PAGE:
- #1

chaoseverlasting

- 1,050

- 3

When we set the operating point, we do it using DC voltages which sets the values I

_{c}, I

_{b}and I

_{e}.

In the ac analysis, however, we use the values of AC voltages to calculate the voltage across the output resistor. For the r

_{e}model of the transistor, the value of r

_{e}in the ac domain is calculated by [tex]r_i=\frac{26mv}{I_b}[/tex] where I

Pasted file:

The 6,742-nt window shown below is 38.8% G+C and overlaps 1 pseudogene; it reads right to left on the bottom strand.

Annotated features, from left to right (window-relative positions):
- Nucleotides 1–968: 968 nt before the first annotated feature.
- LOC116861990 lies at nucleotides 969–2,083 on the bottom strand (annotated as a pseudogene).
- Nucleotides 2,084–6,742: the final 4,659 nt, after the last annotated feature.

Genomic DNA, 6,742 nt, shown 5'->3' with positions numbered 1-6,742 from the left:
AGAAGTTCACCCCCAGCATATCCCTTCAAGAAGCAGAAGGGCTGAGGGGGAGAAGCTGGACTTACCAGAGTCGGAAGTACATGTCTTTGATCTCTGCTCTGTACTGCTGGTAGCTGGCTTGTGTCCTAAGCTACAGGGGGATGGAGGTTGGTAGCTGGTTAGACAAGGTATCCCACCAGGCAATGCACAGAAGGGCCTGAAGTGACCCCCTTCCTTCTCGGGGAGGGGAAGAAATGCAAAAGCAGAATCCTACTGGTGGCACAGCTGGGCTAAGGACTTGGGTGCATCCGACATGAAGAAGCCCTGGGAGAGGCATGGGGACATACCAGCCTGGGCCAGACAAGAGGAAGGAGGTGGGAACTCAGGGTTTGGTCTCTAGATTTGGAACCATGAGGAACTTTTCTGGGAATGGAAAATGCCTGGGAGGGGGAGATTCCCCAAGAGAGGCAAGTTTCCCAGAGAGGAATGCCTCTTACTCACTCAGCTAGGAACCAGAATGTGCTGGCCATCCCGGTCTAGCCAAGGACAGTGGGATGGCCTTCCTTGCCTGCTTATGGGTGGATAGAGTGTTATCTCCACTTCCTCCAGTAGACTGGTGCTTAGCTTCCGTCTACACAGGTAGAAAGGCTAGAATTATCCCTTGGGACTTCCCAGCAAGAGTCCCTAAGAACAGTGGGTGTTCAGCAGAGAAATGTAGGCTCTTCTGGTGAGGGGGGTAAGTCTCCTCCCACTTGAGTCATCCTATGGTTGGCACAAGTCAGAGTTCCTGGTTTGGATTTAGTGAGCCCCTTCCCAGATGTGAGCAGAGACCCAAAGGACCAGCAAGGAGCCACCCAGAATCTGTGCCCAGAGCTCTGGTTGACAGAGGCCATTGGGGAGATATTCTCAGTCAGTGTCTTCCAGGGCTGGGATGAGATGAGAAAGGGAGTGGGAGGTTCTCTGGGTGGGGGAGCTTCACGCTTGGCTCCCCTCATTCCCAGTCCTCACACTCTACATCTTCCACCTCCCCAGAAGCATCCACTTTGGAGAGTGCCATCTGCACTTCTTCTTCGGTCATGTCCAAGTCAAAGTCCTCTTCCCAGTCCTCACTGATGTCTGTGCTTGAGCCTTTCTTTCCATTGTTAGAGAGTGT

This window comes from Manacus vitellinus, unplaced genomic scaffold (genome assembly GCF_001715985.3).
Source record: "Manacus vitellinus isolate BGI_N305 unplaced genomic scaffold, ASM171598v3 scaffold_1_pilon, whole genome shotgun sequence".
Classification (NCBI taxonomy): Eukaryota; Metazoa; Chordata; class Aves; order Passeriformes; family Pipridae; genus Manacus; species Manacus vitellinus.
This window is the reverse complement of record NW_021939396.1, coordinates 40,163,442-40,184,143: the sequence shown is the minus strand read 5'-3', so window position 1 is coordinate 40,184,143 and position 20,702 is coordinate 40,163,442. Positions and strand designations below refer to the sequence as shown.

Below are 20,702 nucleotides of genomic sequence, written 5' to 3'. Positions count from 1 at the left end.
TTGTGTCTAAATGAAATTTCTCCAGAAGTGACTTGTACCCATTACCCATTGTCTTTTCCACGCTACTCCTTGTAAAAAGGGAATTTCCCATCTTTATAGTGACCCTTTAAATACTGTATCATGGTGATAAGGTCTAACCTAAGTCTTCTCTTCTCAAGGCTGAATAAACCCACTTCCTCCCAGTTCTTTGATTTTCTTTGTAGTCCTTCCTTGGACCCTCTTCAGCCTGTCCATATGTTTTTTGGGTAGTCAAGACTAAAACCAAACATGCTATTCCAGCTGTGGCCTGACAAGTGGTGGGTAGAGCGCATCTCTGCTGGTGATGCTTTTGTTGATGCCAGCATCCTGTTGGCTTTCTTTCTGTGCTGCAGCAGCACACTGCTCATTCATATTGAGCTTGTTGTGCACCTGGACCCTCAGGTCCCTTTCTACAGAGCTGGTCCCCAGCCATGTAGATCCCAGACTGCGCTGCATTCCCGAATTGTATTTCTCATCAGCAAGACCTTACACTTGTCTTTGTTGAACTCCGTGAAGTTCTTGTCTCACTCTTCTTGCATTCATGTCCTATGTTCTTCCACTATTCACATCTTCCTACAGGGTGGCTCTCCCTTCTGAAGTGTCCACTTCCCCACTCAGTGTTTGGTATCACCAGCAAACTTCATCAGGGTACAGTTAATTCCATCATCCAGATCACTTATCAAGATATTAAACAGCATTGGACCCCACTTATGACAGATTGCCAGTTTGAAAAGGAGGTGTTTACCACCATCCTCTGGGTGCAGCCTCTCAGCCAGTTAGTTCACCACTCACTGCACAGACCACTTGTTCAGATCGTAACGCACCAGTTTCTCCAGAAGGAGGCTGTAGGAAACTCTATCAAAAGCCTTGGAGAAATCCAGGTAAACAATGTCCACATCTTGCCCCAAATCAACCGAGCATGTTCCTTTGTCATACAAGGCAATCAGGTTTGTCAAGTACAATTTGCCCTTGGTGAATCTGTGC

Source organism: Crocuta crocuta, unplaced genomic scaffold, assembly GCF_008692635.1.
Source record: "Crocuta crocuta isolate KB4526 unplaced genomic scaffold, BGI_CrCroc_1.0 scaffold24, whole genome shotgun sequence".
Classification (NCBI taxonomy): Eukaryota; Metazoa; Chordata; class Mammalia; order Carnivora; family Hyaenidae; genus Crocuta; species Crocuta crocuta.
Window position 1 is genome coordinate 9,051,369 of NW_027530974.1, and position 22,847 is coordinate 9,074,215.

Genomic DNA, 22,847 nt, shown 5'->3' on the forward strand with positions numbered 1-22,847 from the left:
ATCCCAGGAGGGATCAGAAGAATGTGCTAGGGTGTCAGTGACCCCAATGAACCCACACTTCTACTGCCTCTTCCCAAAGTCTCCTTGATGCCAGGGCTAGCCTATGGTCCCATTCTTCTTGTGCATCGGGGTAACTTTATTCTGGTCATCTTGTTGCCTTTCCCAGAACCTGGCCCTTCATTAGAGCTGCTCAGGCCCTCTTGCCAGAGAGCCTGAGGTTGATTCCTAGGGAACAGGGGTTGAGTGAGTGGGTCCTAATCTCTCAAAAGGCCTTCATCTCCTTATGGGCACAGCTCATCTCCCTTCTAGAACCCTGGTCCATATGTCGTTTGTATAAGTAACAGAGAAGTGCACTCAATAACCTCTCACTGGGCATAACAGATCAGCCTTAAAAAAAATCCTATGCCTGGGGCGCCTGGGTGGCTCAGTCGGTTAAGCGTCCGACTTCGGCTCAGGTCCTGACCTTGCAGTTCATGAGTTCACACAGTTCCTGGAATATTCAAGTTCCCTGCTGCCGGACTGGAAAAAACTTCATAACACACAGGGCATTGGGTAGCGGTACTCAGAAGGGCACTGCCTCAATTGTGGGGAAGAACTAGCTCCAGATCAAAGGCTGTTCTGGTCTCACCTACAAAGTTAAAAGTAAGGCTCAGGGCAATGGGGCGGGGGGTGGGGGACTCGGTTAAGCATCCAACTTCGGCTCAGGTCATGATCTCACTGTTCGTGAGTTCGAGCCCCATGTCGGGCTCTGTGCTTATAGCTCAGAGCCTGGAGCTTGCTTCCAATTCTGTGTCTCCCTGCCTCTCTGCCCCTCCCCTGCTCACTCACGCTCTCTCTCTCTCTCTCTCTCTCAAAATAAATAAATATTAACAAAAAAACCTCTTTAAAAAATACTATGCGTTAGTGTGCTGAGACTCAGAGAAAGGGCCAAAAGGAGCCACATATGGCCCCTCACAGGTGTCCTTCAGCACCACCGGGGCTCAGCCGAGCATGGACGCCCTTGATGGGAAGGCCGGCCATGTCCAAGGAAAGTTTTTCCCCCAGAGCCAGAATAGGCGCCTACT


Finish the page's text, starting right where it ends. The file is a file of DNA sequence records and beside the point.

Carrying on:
_{b}is the ac current.

However, [tex]r_e=\frac{26mv}{I_e}=\frac{26mv}{\beta I_b}=\frac{r_i}{\beta}[/tex] is calculated using the DC value of I

_{e}.

How is that possible? The DC and AC values of currents are bound to be different, but they are used interchangeably!

I thought that the net current would be the ac+dc values of the current (eg. I

_{e net}=I

_{e ac}+ I

_{e dc}).

Sorry for the long post, I couldn't help it.